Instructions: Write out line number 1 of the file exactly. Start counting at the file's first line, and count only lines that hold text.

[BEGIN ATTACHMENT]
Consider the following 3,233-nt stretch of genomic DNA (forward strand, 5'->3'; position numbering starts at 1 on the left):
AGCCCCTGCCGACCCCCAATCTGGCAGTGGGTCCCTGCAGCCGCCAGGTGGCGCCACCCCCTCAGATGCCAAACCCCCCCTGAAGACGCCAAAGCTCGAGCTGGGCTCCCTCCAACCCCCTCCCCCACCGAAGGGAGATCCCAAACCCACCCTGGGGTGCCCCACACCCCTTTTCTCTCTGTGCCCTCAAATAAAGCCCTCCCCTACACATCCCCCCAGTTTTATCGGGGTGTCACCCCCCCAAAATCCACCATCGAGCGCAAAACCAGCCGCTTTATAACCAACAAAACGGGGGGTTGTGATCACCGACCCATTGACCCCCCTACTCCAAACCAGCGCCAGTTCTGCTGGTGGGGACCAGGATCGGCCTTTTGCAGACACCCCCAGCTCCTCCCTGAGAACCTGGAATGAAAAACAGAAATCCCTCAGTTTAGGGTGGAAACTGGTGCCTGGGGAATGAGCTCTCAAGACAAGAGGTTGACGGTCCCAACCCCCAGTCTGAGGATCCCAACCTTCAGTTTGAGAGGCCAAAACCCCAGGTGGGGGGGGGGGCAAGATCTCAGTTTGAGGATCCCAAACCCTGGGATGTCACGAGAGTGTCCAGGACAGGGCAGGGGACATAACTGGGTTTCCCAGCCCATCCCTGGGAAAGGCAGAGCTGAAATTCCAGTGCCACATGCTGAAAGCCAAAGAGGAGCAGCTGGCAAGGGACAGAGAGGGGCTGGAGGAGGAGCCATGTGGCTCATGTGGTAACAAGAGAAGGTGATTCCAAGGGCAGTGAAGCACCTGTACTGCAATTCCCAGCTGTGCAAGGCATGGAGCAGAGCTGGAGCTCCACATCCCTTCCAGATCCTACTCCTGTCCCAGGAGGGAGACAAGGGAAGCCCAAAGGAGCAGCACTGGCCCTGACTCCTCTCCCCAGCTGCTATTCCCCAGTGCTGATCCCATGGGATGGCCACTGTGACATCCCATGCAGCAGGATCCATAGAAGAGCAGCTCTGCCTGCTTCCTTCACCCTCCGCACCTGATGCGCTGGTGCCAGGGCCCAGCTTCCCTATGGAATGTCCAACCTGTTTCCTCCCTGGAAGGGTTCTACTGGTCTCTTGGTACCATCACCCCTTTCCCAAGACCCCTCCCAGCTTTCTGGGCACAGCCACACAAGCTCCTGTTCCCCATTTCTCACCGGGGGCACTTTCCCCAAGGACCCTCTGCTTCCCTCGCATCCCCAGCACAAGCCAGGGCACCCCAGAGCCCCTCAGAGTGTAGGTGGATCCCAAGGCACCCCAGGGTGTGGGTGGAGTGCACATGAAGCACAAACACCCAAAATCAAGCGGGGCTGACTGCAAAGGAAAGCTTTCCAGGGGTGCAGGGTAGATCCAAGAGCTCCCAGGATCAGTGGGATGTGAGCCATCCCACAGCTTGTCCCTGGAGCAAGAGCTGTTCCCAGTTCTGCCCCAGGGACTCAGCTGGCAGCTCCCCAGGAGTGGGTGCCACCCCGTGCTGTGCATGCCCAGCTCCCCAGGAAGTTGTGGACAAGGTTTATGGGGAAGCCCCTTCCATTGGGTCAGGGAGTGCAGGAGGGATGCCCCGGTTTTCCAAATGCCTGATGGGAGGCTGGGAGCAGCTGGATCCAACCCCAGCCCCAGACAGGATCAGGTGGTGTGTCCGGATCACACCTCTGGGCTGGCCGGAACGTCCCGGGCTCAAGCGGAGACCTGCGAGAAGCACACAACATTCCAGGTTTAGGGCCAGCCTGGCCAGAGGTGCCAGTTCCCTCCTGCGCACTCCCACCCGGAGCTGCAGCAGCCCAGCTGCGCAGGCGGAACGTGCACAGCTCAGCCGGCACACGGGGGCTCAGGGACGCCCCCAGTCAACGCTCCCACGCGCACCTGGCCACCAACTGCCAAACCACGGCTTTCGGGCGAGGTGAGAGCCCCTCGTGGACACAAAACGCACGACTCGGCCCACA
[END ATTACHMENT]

Consider the following 3,233-nt stretch of genomic DNA (forward strand, 5'->3'; position numbering starts at 1 on the left):